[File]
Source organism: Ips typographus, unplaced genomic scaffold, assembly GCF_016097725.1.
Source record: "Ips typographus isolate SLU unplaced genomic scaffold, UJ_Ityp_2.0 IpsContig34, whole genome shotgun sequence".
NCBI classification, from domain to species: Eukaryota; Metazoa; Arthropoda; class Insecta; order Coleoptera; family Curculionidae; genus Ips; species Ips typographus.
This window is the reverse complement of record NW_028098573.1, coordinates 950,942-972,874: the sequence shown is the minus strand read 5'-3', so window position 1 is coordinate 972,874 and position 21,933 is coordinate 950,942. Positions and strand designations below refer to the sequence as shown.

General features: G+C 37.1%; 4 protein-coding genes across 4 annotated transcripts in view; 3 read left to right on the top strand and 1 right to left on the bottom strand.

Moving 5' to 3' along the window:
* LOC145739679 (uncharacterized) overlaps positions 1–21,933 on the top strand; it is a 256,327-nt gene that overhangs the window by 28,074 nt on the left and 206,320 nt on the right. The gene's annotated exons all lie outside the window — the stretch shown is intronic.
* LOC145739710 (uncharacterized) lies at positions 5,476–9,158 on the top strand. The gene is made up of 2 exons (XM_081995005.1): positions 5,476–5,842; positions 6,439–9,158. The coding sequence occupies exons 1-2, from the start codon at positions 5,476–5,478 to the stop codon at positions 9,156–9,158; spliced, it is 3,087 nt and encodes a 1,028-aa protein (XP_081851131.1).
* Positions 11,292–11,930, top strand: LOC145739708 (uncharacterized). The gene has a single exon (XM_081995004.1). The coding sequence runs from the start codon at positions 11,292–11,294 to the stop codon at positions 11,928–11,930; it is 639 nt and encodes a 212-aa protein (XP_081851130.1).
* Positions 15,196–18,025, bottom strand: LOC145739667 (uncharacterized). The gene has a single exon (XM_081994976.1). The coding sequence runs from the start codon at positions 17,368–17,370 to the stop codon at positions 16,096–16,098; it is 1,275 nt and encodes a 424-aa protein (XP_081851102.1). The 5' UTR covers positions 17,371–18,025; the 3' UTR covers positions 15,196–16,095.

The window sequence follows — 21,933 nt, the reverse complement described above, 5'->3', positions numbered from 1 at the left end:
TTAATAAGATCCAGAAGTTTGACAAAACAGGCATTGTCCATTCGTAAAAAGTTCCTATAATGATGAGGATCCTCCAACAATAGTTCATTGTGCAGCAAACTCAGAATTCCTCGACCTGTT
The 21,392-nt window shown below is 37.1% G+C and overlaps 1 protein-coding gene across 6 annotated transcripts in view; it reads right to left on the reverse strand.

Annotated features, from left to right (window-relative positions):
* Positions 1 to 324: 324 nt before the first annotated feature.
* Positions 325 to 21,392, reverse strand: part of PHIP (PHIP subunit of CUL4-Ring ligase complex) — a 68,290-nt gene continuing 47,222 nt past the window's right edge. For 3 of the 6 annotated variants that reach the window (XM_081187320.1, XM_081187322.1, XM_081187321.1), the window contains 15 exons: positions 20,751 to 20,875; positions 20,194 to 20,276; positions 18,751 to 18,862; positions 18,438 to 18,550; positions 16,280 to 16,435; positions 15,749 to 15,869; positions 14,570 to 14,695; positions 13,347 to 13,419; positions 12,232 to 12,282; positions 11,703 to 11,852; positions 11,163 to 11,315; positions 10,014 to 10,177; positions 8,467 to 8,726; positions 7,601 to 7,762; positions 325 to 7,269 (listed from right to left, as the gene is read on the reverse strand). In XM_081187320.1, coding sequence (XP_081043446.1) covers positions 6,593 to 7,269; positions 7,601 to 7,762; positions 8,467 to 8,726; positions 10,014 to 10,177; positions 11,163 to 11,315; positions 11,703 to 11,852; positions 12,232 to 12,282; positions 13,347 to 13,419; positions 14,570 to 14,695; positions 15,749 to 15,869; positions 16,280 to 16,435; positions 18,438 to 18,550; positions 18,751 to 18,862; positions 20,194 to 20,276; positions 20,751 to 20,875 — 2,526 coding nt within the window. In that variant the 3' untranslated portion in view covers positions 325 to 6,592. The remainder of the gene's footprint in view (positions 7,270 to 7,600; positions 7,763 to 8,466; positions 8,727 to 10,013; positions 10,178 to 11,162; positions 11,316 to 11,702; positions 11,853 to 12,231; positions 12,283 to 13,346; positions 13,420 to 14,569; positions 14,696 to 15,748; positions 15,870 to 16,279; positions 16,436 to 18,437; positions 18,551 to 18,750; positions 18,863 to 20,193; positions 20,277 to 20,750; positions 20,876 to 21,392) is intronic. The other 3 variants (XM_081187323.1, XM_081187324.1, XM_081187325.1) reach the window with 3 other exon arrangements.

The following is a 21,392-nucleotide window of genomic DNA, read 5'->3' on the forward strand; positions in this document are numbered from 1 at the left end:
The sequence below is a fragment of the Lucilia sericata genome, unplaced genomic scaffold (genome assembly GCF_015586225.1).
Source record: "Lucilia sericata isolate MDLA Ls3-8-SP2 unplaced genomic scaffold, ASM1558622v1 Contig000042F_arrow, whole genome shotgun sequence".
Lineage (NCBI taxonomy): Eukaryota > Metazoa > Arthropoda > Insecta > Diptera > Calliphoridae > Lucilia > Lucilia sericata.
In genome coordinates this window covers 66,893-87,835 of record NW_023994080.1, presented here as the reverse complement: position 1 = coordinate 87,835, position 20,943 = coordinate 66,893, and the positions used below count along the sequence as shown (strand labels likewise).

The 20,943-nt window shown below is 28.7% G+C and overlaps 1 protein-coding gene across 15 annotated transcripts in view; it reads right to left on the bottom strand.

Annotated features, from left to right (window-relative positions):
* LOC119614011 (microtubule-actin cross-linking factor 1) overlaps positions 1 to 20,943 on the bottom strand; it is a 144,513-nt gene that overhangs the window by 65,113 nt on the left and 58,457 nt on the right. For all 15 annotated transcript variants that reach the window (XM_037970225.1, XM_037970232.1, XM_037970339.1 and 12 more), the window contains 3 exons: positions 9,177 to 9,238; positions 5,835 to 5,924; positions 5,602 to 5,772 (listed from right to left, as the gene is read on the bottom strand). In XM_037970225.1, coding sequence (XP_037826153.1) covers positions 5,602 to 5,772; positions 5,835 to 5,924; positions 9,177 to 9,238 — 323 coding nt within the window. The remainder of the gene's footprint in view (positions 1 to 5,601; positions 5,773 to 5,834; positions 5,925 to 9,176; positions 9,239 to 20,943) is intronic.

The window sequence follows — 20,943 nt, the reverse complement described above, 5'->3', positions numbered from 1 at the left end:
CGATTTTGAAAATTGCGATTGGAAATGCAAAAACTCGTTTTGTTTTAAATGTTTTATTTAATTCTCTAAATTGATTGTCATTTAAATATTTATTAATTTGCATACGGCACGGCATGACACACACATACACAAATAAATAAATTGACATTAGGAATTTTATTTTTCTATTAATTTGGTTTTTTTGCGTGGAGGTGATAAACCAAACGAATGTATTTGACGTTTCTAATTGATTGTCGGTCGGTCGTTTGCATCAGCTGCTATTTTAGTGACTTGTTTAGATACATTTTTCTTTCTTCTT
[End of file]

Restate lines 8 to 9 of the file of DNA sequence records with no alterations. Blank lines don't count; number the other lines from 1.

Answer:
* LOC145739710 (uncharacterized) lies at positions 5,476–9,158 on the top strand. The gene is made up of 2 exons (XM_081995005.1): positions 5,476–5,842; positions 6,439–9,158. The coding sequence occupies exons 1-2, from the start codon at positions 5,476–5,478 to the stop codon at positions 9,156–9,158; spliced, it is 3,087 nt and encodes a 1,028-aa protein (XP_081851131.1).
* Positions 11,292–11,930, top strand: LOC145739708 (uncharacterized). The gene has a single exon (XM_081995004.1). The coding sequence runs from the start codon at positions 11,292–11,294 to the stop codon at positions 11,928–11,930; it is 639 nt and encodes a 212-aa protein (XP_081851130.1).